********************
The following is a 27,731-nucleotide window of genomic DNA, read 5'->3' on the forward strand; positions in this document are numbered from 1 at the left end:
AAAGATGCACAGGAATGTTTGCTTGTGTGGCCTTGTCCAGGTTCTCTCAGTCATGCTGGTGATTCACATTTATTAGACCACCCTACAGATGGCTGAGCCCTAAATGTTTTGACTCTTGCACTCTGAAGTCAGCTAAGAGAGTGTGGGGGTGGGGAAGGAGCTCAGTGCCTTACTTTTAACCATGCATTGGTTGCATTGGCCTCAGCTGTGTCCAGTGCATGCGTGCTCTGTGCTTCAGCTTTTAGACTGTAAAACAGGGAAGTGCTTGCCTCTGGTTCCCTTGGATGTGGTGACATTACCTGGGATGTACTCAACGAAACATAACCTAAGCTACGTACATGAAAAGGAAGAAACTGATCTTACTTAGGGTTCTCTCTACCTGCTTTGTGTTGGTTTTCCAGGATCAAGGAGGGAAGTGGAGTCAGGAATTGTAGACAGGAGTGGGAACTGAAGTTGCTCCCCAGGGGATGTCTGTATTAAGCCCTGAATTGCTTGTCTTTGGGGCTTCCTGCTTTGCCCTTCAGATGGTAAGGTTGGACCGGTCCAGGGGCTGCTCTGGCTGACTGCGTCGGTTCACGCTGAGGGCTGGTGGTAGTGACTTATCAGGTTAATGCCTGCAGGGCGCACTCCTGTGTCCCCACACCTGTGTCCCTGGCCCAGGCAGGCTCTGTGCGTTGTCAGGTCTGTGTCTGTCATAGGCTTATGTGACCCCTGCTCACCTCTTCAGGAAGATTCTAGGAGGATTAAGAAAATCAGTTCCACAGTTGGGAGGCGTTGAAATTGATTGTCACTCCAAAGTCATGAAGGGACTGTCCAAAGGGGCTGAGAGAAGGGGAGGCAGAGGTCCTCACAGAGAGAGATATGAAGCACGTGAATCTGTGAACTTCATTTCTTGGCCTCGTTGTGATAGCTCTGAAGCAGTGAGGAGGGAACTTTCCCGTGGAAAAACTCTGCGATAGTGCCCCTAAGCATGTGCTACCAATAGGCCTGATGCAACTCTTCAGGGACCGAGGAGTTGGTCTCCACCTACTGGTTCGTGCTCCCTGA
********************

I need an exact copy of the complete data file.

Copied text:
The following is a 27,731-nucleotide window of genomic DNA, read 5'->3' on the forward strand; positions in this document are numbered from 1 at the left end:
AAAGATGCACAGGAATGTTTGCTTGTGTGGCCTTGTCCAGGTTCTCTCAGTCATGCTGGTGATTCACATTTATTAGACCACCCTACAGATGGCTGAGCCCTAAATGTTTTGACTCTTGCACTCTGAAGTCAGCTAAGAGAGTGTGGGGGTGGGGAAGGAGCTCAGTGCCTTACTTTTAACCATGCATTGGTTGCATTGGCCTCAGCTGTGTCCAGTGCATGCGTGCTCTGTGCTTCAGCTTTTAGACTGTAAAACAGGGAAGTGCTTGCCTCTGGTTCCCTTGGATGTGGTGACATTACCTGGGATGTACTCAACGAAACATAACCTAAGCTACGTACATGAAAAGGAAGAAACTGATCTTACTTAGGGTTCTCTCTACCTGCTTTGTGTTGGTTTTCCAGGATCAAGGAGGGAAGTGGAGTCAGGAATTGTAGACAGGAGTGGGAACTGAAGTTGCTCCCCAGGGGATGTCTGTATTAAGCCCTGAATTGCTTGTCTTTGGGGCTTCCTGCTTTGCCCTTCAGATGGTAAGGTTGGACCGGTCCAGGGGCTGCTCTGGCTGACTGCGTCGGTTCACGCTGAGGGCTGGTGGTAGTGACTTATCAGGTTAATGCCTGCAGGGCGCACTCCTGTGTCCCCACACCTGTGTCCCTGGCCCAGGCAGGCTCTGTGCGTTGTCAGGTCTGTGTCTGTCATAGGCTTATGTGACCCCTGCTCACCTCTTCAGGAAGATTCTAGGAGGATTAAGAAAATCAGTTCCACAGTTGGGAGGCGTTGAAATTGATTGTCACTCCAAAGTCATGAAGGGACTGTCCAAAGGGGCTGAGAGAAGGGGAGGCAGAGGTCCTCACAGAGAGAGATATGAAGCACGTGAATCTGTGAACTTCATTTCTTGGCCTCGTTGTGATAGCTCTGAAGCAGTGAGGAGGGAACTTTCCCGTGGAAAAACTCTGCGATAGTGCCCCTAAGCATGTGCTACCAATAGGCCTGATGCAACTCTTCAGGGACCGAGGAGTTGGTCTCCACCTACTGGTTCGTGCTCCCTGA